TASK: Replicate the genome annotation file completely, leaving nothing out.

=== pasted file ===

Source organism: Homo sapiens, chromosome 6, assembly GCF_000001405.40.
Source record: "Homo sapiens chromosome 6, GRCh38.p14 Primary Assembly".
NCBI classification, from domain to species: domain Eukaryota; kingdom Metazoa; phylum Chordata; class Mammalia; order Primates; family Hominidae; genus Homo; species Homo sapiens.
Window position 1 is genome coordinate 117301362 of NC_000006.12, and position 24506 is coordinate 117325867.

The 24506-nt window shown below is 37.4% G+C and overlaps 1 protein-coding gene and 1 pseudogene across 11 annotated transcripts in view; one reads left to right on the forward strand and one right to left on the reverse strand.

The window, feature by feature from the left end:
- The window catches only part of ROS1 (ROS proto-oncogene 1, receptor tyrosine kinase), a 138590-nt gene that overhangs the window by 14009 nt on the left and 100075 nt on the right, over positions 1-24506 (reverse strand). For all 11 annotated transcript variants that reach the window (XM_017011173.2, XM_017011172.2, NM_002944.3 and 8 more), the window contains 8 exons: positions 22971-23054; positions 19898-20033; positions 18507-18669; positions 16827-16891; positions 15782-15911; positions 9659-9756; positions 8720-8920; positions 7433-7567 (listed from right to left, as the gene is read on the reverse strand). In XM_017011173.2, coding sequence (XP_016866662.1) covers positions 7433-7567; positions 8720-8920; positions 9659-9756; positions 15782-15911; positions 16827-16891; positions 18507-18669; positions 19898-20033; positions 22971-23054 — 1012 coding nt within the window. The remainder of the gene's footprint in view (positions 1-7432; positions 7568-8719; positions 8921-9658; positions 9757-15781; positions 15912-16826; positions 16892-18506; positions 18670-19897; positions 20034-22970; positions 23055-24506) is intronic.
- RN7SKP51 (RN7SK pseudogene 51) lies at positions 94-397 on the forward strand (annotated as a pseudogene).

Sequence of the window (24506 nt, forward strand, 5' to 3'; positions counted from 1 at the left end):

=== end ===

Source organism: Homo sapiens, chromosome 6, assembly GCF_000001405.40.
Source record: "Homo sapiens chromosome 6, GRCh38.p14 Primary Assembly".
NCBI classification, from domain to species: domain Eukaryota; kingdom Metazoa; phylum Chordata; class Mammalia; order Primates; family Hominidae; genus Homo; species Homo sapiens.
Window position 1 is genome coordinate 117301362 of NC_000006.12, and position 24506 is coordinate 117325867.

The 24506-nt window shown below is 37.4% G+C and overlaps 1 protein-coding gene and 1 pseudogene across 11 annotated transcripts in view; one reads left to right on the forward strand and one right to left on the reverse strand.

The window, feature by feature from the left end:
- The window catches only part of ROS1 (ROS proto-oncogene 1, receptor tyrosine kinase), a 138590-nt gene that overhangs the window by 14009 nt on the left and 100075 nt on the right, over positions 1-24506 (reverse strand). For all 11 annotated transcript variants that reach the window (XM_017011173.2, XM_017011172.2, NM_002944.3 and 8 more), the window contains 8 exons: positions 22971-23054; positions 19898-20033; positions 18507-18669; positions 16827-16891; positions 15782-15911; positions 9659-9756; positions 8720-8920; positions 7433-7567 (listed from right to left, as the gene is read on the reverse strand). In XM_017011173.2, coding sequence (XP_016866662.1) covers positions 7433-7567; positions 8720-8920; positions 9659-9756; positions 15782-15911; positions 16827-16891; positions 18507-18669; positions 19898-20033; positions 22971-23054 — 1012 coding nt within the window. The remainder of the gene's footprint in view (positions 1-7432; positions 7568-8719; positions 8921-9658; positions 9757-15781; positions 15912-16826; positions 16892-18506; positions 18670-19897; positions 20034-22970; positions 23055-24506) is intronic.
- RN7SKP51 (RN7SK pseudogene 51) lies at positions 94-397 on the forward strand (annotated as a pseudogene).

Sequence of the window (24506 nt, forward strand, 5' to 3'; positions counted from 1 at the left end):